Optional supplies the instructor will bring for you to experiment with:

Charcoal pencil, paper-wrapped — soft or extra soft (Berol)

Woodless pencil, 6B (Grafstone), or graphite sticks

Cretacolor Woodless watercolor pencils (Aqua Monolith)

Nupastel, white, and some dark colors

Stabilo Aquarelle Black 8046 or Red 8040 or Brown 8045

Practice paper (cheap, not colorfast):   Smooth newsprint, Textured newsprint, Gray bogus paper

The instructor gets supplies from www.dickblick.com, and standard delivery is usually about 10 days.  But please do not spend a fortune — let’s use the supplies you already have!

Oil Painting with Jan Bennicoff

September 9, 2012 in Still Life by joanvienot

Jan Bennicoff, Demonstrating

Yesterday I attended Jan Bennicoff‘s oil painting workshop at the City Arts Cooperative in Panama City, Florida.  The day before, I packed up my supplies from the list she had distributed, which I have been gathering over the past 6 months or so in preparation for my plan to start plein air painting.  I had signed up for this introductory workshop as a review, since the last serious oil painting I did was in college, dare I tell my age, almost 40 years ago.  I loaded a couple of small canvases, 11×14, my brushes, my new lightweight easel and palette, paper towels, and some containers.  The solvent, medium and the paints, were provided at the workshop for a mere $5.00 supplies fee.  The workshop was free to members of Panama City Artists.

Jan set up a still life of melons, and she began her demonstration by making a line drawing of the subject using a brush and a dark color, red in this case. She instructed us to then paint from dark to light, that is, to paint the dark colors throughout the entire painting first, covering all of the canvas, and afterwards painting the lighter values.  She helped us to see the different colors, shapes, and values in the subject from our individual viewpoints, and gave tips on how to execute them, and how to mix the colors.

While painting, I found that I need to buy a few better brushes.  Some of the brushes I have that are the perfect size for how I want to use them, are a little stiff in the bristles, so that putting another color on top of an area of wet paint results in the bristles scratching off the other color.

I didn’t have too much trouble drawing the subject onto the canvas, even though I haven’t practiced contour line drawing in a while.  I’ve been practicing figure drawing, focusing on light/shadow, and defined vs. lost edges, rather than all contours.  I worried about the composition from my viewpoint, which was nearly split in half, with only a small area of a tray overlapping the right hand masses with the masses on the left.  Jan helped me see the shadows and highlights that would also help tie the two halves together, and I repeated some of the watermelon reds in the orange pieces of cantaloupe, and added some oranges into the red watermelons, to also help tie the two together.  To make the colors brighter, I heightened the background contrast, deepening the blue-brown until it almost became black.  I liked the end result, especially considering I completed it in just a little over 2 hours.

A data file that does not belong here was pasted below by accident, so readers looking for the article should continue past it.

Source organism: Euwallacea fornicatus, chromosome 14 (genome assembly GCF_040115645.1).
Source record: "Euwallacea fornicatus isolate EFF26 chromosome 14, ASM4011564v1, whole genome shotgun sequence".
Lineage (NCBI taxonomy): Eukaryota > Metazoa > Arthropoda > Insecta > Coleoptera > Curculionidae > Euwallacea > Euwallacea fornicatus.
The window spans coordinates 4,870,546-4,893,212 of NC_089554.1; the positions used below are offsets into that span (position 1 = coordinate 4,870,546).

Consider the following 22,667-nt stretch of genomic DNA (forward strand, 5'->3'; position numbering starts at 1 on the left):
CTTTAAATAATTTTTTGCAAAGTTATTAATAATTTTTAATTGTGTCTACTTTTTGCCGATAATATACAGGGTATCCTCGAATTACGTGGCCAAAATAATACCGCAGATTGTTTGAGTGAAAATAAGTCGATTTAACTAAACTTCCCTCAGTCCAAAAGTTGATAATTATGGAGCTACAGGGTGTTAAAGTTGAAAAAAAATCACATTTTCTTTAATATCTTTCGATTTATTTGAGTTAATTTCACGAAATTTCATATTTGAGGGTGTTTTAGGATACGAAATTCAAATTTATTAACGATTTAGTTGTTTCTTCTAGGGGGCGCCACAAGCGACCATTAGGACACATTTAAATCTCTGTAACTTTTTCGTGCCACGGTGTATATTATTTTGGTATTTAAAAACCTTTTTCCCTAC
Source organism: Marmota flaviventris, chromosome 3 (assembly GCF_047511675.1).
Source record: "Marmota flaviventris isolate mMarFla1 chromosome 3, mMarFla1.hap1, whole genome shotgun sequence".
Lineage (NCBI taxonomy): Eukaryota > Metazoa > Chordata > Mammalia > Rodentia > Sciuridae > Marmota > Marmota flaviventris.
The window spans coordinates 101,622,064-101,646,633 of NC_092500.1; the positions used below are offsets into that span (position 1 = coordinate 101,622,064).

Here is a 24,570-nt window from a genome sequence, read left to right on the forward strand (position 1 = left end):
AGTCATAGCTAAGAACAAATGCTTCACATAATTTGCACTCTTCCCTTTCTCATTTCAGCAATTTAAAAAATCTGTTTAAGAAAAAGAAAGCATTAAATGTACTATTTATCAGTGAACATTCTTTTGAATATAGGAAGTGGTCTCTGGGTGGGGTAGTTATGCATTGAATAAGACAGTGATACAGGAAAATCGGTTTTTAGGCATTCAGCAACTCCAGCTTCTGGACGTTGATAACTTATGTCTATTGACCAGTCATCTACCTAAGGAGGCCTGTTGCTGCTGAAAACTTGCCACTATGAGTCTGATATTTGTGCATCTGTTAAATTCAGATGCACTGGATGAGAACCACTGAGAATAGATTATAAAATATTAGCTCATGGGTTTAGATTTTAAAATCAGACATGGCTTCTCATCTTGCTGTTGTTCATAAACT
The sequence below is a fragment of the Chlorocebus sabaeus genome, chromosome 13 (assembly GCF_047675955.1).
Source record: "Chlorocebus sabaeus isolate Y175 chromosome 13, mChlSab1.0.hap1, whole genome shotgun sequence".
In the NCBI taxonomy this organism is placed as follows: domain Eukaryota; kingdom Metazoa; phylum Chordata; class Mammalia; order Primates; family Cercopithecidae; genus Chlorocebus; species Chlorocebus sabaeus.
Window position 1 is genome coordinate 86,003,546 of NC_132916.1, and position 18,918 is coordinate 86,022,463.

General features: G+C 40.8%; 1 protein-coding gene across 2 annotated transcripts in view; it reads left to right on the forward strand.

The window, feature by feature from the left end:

I have always been of the opinion that things are more interesting when a little is left to the imagination.  I know that my tendency is to try to be exact with my art, but the painting style I want to develop will be a little looser, exact only when absolutely necessary to define an essential element.  This will require me to assume that my audience can “read” the painting without me describing every little detail, a leap of faith on my part.

Most of my images are available for purchase.  Contact me if you are interested. — Joan Vienot

Encaustic Workshop at Studio b. with Rae Broyles

November 27, 2010 in Figurative, Other Art, Still Life by joanvienot

I ventured into new territory today, taking a workshop on encaustic painting at Studio b.  The closest I had come to encaustic painting was when I was a child, melting crayons and drizzling the molten wax onto paper.  I don’t remember very much about my childhood experience, but I’m sure that what I loved most about it was playing with the candle.  Today we traded the candle for a blowtorch, which was infinitely more exciting!

First we used a paintbrush to put hot bees’ wax  onto the board to make a background, applying multiple layers, scraping each layer smooth.  Then we added pigment to the wax and brushed  colors on, building up textures, carving into the wax, cutting and scratching into it, stenciling, stamping, embossing, adding collage, and even writing  into the wax to create powerful, colorful 12″ x 12″ encaustic paintings.

Instructor Rae Broyles demonstrated many different ways to work the wax, and then she worked alongside us on a painting of her own.  We were surrounded by some of Rae’s recent work on the walls at Studio b.

With every medium, there is a craftsmanship that must be mastered before one can be freely expressive, but we all had a lot of fun trying, and we were all pretty successful, I think.  Part of it of course was Rae’s excellent instruction, but part too was her relaxed, and even playful, attitude.  After all, creativity often is playfulness.

I pressed a plant into the soft wax and then filled the embossing with colors, layering additional cover layers, so that some parts are in sharp focus and others appear to be further away.  I tried to put a fish in it, and he disappeared, and I decided I didn’t have enough control to put a small scuba diver in the background, which was my other idea for an underwater scene.   So it ended up being a picture of some kind of flowering plant.

For my second piece I wanted to experiment with a figure, and I used the general pose that we had at figure drawing last week, dividing the background with simple geometric shapes.  I tried making lines with a hot drawing tool, but that didn’t work very well, so I carved lines using a clay sculpting tool, and then filled the lines in with black wax, scraping off the excess.

Will I do more encaustic work?  Maybe so.  It’s fun, it forces me to accept looser, less-controlled expression, and all I would need to buy, that I don’t already have,  is an electric flat grill-pan to heat the wax in aluminum bread-tins.  (Oh, and I would need that neat trigger starter for the blowtorch, that was pretty cool.)